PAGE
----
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Shackle or Slipper: The Layman’s Guide to Trailer Springs

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Trailer springs are an essential part of the suspension but are generally forgettable until something goes wrong. Leaf springs or coil, these trailer accessories are easier to replace when you’re not on the side of a highway with a heavy load, so it’s important to recognise when they’re wearing out.
Springs Explained
Springs come in a wide range, for different conditions and loads:

  • Eye to eye (shackle) springs. The traditional leaf spring, these have both ends coiled in an ‘eye’ into which a bush is placed. The front of the spring is held in a ‘hanger’ while the rear swings on shackle bolts and plates around a rear hanger.
    They’re common in a multi-axle configuration, since the load can be transferred when one axle is carrying more of the weight (such as crossing kerbs) so that it’s more evenly spread.
  • Slipper springs. Simple and long wearing, slipper springs have an eye on one end, while at the other end the open leaves form a ‘tail’ that slides in a hanger welded to the trailer chassis. They’re a low-cost solution to multi-axle trailer suspension as they can be joined sequentially or attached as individual sets, but these do not transfer the load between axles.
  • Parabolic springs. This spring is a slipper type with only one leaf, which is thicker in the middle and tapers at the ends. They work the same as multi-leaf springs, but are ideal for boat trailers because they’re less prone to rust.
  • Tandem Rocker Springs.
    o Eye to Eye springs are most commonly used in this configuration on multi axle trailers. By linking the springs through a rocker assembly, a transfer of load is achieved when one axle is carrying a large percentage of the weight ( like crossing a kerb) so that the loads are more evenly spread.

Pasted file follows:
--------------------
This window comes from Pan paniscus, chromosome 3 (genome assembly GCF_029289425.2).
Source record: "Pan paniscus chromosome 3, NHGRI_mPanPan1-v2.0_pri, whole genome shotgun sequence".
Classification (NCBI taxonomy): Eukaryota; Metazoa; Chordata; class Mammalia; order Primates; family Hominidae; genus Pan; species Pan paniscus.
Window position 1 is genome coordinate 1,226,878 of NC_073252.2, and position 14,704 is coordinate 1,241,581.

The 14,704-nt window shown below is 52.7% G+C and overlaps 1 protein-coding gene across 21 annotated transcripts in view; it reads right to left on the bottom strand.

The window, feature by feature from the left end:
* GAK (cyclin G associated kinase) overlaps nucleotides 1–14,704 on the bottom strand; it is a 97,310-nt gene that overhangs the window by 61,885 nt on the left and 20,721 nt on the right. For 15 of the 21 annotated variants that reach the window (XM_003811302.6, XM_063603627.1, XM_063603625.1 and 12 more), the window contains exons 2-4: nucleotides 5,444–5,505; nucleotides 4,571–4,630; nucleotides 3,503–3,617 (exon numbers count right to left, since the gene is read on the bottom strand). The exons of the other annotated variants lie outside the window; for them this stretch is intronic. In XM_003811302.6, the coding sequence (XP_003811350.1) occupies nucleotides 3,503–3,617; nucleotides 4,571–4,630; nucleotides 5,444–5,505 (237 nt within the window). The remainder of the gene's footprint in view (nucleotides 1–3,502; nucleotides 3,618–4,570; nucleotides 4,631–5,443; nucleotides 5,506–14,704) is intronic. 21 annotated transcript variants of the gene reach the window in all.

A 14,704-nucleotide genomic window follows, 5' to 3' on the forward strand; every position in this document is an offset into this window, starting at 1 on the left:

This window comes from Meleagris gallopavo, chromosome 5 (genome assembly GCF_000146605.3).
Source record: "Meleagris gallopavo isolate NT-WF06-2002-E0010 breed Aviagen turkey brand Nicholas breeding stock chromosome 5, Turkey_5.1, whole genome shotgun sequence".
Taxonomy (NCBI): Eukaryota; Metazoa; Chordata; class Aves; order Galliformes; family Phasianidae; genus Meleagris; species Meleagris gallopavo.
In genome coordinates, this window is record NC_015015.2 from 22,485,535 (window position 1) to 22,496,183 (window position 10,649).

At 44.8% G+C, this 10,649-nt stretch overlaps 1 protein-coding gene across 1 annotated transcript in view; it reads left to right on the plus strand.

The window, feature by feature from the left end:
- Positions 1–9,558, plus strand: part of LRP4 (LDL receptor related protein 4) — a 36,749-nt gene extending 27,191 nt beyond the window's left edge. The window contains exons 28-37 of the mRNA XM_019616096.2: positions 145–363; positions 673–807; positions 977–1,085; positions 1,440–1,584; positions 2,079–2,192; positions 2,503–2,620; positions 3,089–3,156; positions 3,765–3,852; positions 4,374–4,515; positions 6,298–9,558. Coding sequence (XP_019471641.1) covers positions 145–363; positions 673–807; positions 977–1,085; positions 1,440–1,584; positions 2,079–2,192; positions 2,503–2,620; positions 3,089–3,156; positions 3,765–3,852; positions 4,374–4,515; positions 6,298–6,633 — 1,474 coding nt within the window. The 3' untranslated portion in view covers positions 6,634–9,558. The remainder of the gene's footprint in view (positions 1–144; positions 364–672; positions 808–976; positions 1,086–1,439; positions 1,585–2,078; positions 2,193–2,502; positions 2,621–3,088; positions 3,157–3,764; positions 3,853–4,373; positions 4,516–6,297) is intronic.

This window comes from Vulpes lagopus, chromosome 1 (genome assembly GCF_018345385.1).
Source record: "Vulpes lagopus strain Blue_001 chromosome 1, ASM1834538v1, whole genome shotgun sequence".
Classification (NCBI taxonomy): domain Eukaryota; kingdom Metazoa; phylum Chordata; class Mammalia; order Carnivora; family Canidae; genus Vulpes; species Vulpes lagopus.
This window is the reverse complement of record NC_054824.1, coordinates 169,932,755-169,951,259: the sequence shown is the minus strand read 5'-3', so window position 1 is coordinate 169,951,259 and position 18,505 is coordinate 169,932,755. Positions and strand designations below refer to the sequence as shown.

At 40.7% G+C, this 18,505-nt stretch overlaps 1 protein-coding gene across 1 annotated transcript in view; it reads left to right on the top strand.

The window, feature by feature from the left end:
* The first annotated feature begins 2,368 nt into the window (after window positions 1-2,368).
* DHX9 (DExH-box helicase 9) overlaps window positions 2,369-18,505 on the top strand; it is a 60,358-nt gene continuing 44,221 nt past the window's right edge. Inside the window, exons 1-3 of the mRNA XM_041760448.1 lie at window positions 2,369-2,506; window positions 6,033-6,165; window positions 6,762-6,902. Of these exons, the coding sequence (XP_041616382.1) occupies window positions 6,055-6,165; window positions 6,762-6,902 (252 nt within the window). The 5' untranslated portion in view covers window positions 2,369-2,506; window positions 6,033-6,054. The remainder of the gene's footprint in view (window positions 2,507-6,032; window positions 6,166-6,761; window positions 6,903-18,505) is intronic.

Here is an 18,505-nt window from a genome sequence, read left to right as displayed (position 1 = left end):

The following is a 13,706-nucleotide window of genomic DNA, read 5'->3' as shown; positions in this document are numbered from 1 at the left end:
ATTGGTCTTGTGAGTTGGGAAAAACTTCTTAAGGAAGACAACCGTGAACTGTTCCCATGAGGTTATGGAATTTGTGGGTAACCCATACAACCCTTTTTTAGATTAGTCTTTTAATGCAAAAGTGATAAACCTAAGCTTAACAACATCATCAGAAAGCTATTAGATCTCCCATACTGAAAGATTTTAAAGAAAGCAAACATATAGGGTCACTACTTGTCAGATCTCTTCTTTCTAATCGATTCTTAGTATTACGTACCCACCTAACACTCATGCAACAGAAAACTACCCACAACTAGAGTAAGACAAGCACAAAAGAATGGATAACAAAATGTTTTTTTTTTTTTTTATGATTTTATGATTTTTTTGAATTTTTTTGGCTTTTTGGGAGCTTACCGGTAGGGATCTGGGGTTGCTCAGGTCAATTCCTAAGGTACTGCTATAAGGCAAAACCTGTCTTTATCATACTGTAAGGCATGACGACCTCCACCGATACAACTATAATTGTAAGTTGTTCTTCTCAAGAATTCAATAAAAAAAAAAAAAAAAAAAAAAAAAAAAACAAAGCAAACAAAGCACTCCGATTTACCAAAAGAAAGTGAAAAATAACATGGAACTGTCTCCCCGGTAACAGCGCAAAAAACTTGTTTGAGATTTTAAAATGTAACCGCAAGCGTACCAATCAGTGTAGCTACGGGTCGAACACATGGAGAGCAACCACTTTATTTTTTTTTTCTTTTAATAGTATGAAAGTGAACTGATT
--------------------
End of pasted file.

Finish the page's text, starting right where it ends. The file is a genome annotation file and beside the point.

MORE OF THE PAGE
o Rocker roller springs, which are a variant on the standard rocker suspension, provide a progressive spring rate and a very comfortable ride
    They’re suitable for horse floats, caravans, livestock and other trailers where the ride is more forgiving than standard suspension systems.

  • Coil springs. Coil springs are becoming a common trailer spring, particularly for of road use, however they require shock absorbers to reduce oscillation over bumpy roads. (leaf springs do this inherently through the friction of the leaves).

When Should They Be Replaced?
Any time you see a crack in the springs, it’s time to replace them. Likewise, if you can see excessive rust build up between the leaves, it usually means they will have reduced flexibility and are at risk of breaking.
Some surface rust is to be expected, but if it is extensive or starts breaking off in chunks, it will compromise the strength and load capacity of the spring.
When the time comes to replace the springs, you will need to know:

  1. The spring type and size appropriate for the trailer.
  2. The totally loaded weight you expect the set of springs to support
  3. The hanger kit that suits the springs.
  4. The U-bolt kit to match the spring and axle configuration.

Check the condition of your trailer springs at least once a year or before taking it out for a run after a long break. They’re reasonably cheap and easy to replace as a whole unit, so don’t be tempted to continue using a worn system.
Need more from your trailer? Here’s how you can enhance its performance by upgrading the suspension.

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